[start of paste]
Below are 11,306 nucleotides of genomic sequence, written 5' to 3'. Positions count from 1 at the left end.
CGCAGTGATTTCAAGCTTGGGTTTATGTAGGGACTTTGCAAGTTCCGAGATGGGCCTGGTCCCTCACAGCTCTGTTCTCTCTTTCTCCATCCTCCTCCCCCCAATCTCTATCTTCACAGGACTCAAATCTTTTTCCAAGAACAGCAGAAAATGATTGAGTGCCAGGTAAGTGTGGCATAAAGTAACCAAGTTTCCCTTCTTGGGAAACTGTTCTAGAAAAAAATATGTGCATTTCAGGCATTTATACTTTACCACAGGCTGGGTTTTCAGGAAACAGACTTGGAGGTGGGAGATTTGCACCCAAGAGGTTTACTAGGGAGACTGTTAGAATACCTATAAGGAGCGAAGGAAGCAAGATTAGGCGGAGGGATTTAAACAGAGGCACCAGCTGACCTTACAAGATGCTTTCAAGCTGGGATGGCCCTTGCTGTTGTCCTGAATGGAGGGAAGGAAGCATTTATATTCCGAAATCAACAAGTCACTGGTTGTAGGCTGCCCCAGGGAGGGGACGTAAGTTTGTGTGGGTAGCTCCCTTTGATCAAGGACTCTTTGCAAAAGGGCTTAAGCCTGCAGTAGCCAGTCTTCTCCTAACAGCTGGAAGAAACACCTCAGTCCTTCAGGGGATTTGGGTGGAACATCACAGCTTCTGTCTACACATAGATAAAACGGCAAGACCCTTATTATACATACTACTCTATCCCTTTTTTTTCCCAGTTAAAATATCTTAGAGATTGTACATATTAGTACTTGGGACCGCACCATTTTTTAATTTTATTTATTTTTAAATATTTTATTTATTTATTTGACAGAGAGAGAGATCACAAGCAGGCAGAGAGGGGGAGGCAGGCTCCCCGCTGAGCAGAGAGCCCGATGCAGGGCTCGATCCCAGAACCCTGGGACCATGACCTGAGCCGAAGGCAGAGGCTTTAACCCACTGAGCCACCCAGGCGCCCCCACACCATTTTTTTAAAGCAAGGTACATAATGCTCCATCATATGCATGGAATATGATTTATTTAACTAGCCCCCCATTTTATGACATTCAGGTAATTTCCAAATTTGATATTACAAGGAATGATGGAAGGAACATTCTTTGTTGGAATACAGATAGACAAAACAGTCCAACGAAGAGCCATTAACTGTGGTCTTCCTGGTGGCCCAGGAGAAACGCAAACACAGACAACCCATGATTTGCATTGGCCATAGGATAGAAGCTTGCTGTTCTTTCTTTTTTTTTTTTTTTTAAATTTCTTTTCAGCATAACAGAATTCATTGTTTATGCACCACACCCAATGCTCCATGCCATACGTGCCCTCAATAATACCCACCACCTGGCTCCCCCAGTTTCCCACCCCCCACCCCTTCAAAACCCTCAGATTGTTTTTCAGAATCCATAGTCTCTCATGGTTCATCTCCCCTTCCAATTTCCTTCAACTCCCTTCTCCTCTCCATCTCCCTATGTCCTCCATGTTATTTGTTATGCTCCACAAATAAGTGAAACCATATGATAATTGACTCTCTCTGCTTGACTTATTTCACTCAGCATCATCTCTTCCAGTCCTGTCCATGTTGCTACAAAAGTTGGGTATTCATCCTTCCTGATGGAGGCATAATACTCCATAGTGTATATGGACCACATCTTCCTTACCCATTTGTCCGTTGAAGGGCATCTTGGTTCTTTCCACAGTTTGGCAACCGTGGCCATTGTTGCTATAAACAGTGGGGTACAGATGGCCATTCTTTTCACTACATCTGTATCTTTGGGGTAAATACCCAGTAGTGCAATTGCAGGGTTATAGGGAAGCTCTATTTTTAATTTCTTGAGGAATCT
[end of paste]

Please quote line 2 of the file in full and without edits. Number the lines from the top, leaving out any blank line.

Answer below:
CGCAGTGATTTCAAGCTTGGGTTTATGTAGGGACTTTGCAAGTTCCGAGATGGGCCTGGTCCCTCACAGCTCTGTTCTCTCTTTCTCCATCCTCCTCCCCCCAATCTCTATCTTCACAGGACTCAAATCTTTTTCCAAGAACAGCAGAAAATGATTGAGTGCCAGGTAAGTGTGGCATAAAGTAACCAAGTTTCCCTTCTTGGGAAACTGTTCTAGAAAAAAATATGTGCATTTCAGGCATTTATACTTTACCACAGGCTGGGTTTTCAGGAAACAGACTTGGAGGTGGGAGATTTGCACCCAAGAGGTTTACTAGGGAGACTGTTAGAATACCTATAAGGAGCGAAGGAAGCAAGATTAGGCGGAGGGATTTAAACAGAGGCACCAGCTGACCTTACAAGATGCTTTCAAGCTGGGATGGCCCTTGCTGTTGTCCTGAATGGAGGGAAGGAAGCATTTATATTCCGAAATCAACAAGTCACTGGTTGTAGGCTGCCCCAGGGAGGGGACGTAAGTTTGTGTGGGTAGCTCCCTTTGATCAAGGACTCTTTGCAAAAGGGCTTAAGCCTGCAGTAGCCAGTCTTCTCCTAACAGCTGGAAGAAACACCTCAGTCCTTCAGGGGATTTGGGTGGAACATCACAGCTTCTGTCTACACATAGATAAAACGGCAAGACCCTTATTATACATACTACTCTATCCCTTTTTTTTCCCAGTTAAAATATCTTAGAGATTGTACATATTAGTACTTGGGACCGCACCATTTTTTAATTTTATTTATTTTTAAATATTTTATTTATTTATTTGACAGAGAGAGAGATCACAAGCAGGCAGAGAGGGGGAGGCAGGCTCCCCGCTGAGCAGAGAGCCCGATGCAGGGCTCGATCCCAGAACCCTGGGACCATGACCTGAGCCGAAGGCAGAGGCTTTAACCCACTGAGCCACCCAGGCGCCCCCACACCATTTTTTTAAAGCAAGGTACATAATGCTCCATCATATGCATGGAATATGATTTATTTAACTAGCCCCCCATTTTATGACATTCAGGTAATTTCCAAATTTGATATTACAAGGAATGATGGAAGGAACATTCTTTGTTGGAATACAGATAGACAAAACAGTCCAACGAAGAGCCATTAACTGTGGTCTTCCTGGTGGCCCAGGAGAAACGCAAACACAGACAACCCATGATTTGCATTGGCCATAGGATAGAAGCTTGCTGTTCTTTCTTTTTTTTTTTTTTTTAAATTTCTTTTCAGCATAACAGAATTCATTGTTTATGCACCACACCCAATGCTCCATGCCATACGTGCCCTCAATAATACCCACCACCTGGCTCCCCCAGTTTCCCACCCCCCACCCCTTCAAAACCCTCAGATTGTTTTTCAGAATCCATAGTCTCTCATGGTTCATCTCCCCTTCCAATTTCCTTCAACTCCCTTCTCCTCTCCATCTCCCTATGTCCTCCATGTTATTTGTTATGCTCCACAAATAAGTGAAACCATATGATAATTGACTCTCTCTGCTTGACTTATTTCACTCAGCATCATCTCTTCCAGTCCTGTCCATGTTGCTACAAAAGTTGGGTATTCATCCTTCCTGATGGAGGCATAATACTCCATAGTGTATATGGACCACATCTTCCTTACCCATTTGTCCGTTGAAGGGCATCTTGGTTCTTTCCACAGTTTGGCAACCGTGGCCATTGTTGCTATAAACAGTGGGGTACAGATGGCCATTCTTTTCACTACATCTGTATCTTTGGGGTAAATACCCAGTAGTGCAATTGCAGGGTTATAGGGAAGCTCTATTTTTAATTTCTTGAGGAATCT